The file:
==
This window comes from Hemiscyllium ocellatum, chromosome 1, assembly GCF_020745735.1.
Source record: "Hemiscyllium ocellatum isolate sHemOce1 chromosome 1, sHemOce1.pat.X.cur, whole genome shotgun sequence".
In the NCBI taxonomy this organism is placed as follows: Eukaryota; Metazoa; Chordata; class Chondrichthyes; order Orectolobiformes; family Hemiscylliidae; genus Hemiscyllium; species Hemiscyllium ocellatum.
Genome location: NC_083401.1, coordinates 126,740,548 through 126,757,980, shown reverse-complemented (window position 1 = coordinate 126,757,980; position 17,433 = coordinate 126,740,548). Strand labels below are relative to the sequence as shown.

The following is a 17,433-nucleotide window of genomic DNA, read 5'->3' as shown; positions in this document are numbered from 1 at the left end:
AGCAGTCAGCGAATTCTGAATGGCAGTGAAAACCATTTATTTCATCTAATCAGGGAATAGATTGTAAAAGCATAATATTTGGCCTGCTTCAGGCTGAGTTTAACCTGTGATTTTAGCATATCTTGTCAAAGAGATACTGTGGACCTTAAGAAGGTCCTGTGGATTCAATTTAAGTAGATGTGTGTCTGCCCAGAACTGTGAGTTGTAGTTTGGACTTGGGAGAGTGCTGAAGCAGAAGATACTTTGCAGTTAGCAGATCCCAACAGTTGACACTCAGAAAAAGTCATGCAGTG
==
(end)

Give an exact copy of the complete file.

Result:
This window comes from Hemiscyllium ocellatum, chromosome 1, assembly GCF_020745735.1.
Source record: "Hemiscyllium ocellatum isolate sHemOce1 chromosome 1, sHemOce1.pat.X.cur, whole genome shotgun sequence".
In the NCBI taxonomy this organism is placed as follows: Eukaryota; Metazoa; Chordata; class Chondrichthyes; order Orectolobiformes; family Hemiscylliidae; genus Hemiscyllium; species Hemiscyllium ocellatum.
Genome location: NC_083401.1, coordinates 126,740,548 through 126,757,980, shown reverse-complemented (window position 1 = coordinate 126,757,980; position 17,433 = coordinate 126,740,548). Strand labels below are relative to the sequence as shown.

The following is a 17,433-nucleotide window of genomic DNA, read 5'->3' as shown; positions in this document are numbered from 1 at the left end:
AGCAGTCAGCGAATTCTGAATGGCAGTGAAAACCATTTATTTCATCTAATCAGGGAATAGATTGTAAAAGCATAATATTTGGCCTGCTTCAGGCTGAGTTTAACCTGTGATTTTAGCATATCTTGTCAAAGAGATACTGTGGACCTTAAGAAGGTCCTGTGGATTCAATTTAAGTAGATGTGTGTCTGCCCAGAACTGTGAGTTGTAGTTTGGACTTGGGAGAGTGCTGAAGCAGAAGATACTTTGCAGTTAGCAGATCCCAACAGTTGACACTCAGAAAAAGTCATGCAGTG